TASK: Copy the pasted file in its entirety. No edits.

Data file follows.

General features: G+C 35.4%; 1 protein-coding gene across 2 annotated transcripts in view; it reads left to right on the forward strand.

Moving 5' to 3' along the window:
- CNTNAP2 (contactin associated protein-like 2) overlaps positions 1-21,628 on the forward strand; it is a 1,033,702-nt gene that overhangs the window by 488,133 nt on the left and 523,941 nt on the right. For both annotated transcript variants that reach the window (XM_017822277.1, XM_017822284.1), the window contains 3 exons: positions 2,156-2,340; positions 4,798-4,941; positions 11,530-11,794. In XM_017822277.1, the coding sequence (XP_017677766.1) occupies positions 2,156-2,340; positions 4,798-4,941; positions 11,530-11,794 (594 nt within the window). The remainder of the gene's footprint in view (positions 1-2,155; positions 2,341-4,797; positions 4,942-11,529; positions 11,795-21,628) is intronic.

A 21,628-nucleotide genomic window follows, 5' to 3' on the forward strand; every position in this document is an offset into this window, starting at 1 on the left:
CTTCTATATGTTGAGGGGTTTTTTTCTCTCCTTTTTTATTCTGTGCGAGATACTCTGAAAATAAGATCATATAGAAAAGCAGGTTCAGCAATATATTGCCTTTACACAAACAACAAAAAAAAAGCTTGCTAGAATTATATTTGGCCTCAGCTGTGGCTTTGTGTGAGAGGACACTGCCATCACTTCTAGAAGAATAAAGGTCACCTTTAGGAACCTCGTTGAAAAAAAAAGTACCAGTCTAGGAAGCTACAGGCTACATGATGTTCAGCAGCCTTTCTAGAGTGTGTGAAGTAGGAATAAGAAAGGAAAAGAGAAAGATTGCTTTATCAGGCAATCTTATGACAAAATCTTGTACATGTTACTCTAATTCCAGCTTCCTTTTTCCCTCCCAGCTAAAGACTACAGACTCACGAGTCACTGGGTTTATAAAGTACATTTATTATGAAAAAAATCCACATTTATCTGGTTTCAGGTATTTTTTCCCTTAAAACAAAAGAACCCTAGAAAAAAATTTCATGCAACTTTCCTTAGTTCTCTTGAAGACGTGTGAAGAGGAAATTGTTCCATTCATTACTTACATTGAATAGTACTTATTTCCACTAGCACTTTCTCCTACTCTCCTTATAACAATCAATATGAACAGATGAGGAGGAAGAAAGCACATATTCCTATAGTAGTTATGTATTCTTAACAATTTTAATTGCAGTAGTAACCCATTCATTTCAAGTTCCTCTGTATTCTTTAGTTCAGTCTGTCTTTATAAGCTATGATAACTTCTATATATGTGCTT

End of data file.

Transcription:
General features: G+C 35.4%; 1 protein-coding gene across 2 annotated transcripts in view; it reads left to right on the forward strand.

Moving 5' to 3' along the window:
- CNTNAP2 (contactin associated protein-like 2) overlaps positions 1-21,628 on the forward strand; it is a 1,033,702-nt gene that overhangs the window by 488,133 nt on the left and 523,941 nt on the right. For both annotated transcript variants that reach the window (XM_017822277.1, XM_017822284.1), the window contains 3 exons: positions 2,156-2,340; positions 4,798-4,941; positions 11,530-11,794. In XM_017822277.1, the coding sequence (XP_017677766.1) occupies positions 2,156-2,340; positions 4,798-4,941; positions 11,530-11,794 (594 nt within the window). The remainder of the gene's footprint in view (positions 1-2,155; positions 2,341-4,797; positions 4,942-11,529; positions 11,795-21,628) is intronic.

A 21,628-nucleotide genomic window follows, 5' to 3' on the forward strand; every position in this document is an offset into this window, starting at 1 on the left:
CTTCTATATGTTGAGGGGTTTTTTTCTCTCCTTTTTTATTCTGTGCGAGATACTCTGAAAATAAGATCATATAGAAAAGCAGGTTCAGCAATATATTGCCTTTACACAAACAACAAAAAAAAAGCTTGCTAGAATTATATTTGGCCTCAGCTGTGGCTTTGTGTGAGAGGACACTGCCATCACTTCTAGAAGAATAAAGGTCACCTTTAGGAACCTCGTTGAAAAAAAAAGTACCAGTCTAGGAAGCTACAGGCTACATGATGTTCAGCAGCCTTTCTAGAGTGTGTGAAGTAGGAATAAGAAAGGAAAAGAGAAAGATTGCTTTATCAGGCAATCTTATGACAAAATCTTGTACATGTTACTCTAATTCCAGCTTCCTTTTTCCCTCCCAGCTAAAGACTACAGACTCACGAGTCACTGGGTTTATAAAGTACATTTATTATGAAAAAAATCCACATTTATCTGGTTTCAGGTATTTTTTCCCTTAAAACAAAAGAACCCTAGAAAAAAATTTCATGCAACTTTCCTTAGTTCTCTTGAAGACGTGTGAAGAGGAAATTGTTCCATTCATTACTTACATTGAATAGTACTTATTTCCACTAGCACTTTCTCCTACTCTCCTTATAACAATCAATATGAACAGATGAGGAGGAAGAAAGCACATATTCCTATAGTAGTTATGTATTCTTAACAATTTTAATTGCAGTAGTAACCCATTCATTTCAAGTTCCTCTGTATTCTTTAGTTCAGTCTGTCTTTATAAGCTATGATAACTTCTATATATGTGCTT